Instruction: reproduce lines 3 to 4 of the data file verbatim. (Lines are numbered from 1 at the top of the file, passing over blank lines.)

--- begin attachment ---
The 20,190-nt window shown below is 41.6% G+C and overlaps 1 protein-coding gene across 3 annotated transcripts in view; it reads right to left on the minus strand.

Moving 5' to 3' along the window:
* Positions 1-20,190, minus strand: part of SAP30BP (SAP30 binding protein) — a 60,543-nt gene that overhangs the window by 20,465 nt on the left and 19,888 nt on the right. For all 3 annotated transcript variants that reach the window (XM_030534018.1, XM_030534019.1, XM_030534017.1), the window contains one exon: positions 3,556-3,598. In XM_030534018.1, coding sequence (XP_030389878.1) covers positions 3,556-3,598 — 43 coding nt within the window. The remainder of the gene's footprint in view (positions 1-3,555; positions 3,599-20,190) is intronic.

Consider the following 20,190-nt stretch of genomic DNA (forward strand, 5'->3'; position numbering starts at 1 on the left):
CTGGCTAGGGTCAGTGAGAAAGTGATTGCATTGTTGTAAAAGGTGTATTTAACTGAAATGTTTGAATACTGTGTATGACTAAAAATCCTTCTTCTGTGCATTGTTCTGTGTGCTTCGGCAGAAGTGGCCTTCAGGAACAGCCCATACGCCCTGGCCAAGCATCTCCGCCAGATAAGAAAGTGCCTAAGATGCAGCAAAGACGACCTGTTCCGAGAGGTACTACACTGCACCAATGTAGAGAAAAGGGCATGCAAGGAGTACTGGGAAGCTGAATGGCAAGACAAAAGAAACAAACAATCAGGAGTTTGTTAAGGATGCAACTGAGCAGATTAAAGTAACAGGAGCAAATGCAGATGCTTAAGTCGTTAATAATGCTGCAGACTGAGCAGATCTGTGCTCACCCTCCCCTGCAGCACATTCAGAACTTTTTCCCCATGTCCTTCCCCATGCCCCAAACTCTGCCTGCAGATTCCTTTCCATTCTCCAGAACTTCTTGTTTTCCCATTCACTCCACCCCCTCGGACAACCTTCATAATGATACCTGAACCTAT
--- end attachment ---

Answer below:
* Positions 1-20,190, minus strand: part of SAP30BP (SAP30 binding protein) — a 60,543-nt gene that overhangs the window by 20,465 nt on the left and 19,888 nt on the right. For all 3 annotated transcript variants that reach the window (XM_030534018.1, XM_030534019.1, XM_030534017.1), the window contains one exon: positions 3,556-3,598. In XM_030534018.1, coding sequence (XP_030389878.1) covers positions 3,556-3,598 — 43 coding nt within the window. The remainder of the gene's footprint in view (positions 1-3,555; positions 3,599-20,190) is intronic.

Consider the following 20,190-nt stretch of genomic DNA (forward strand, 5'->3'; position numbering starts at 1 on the left):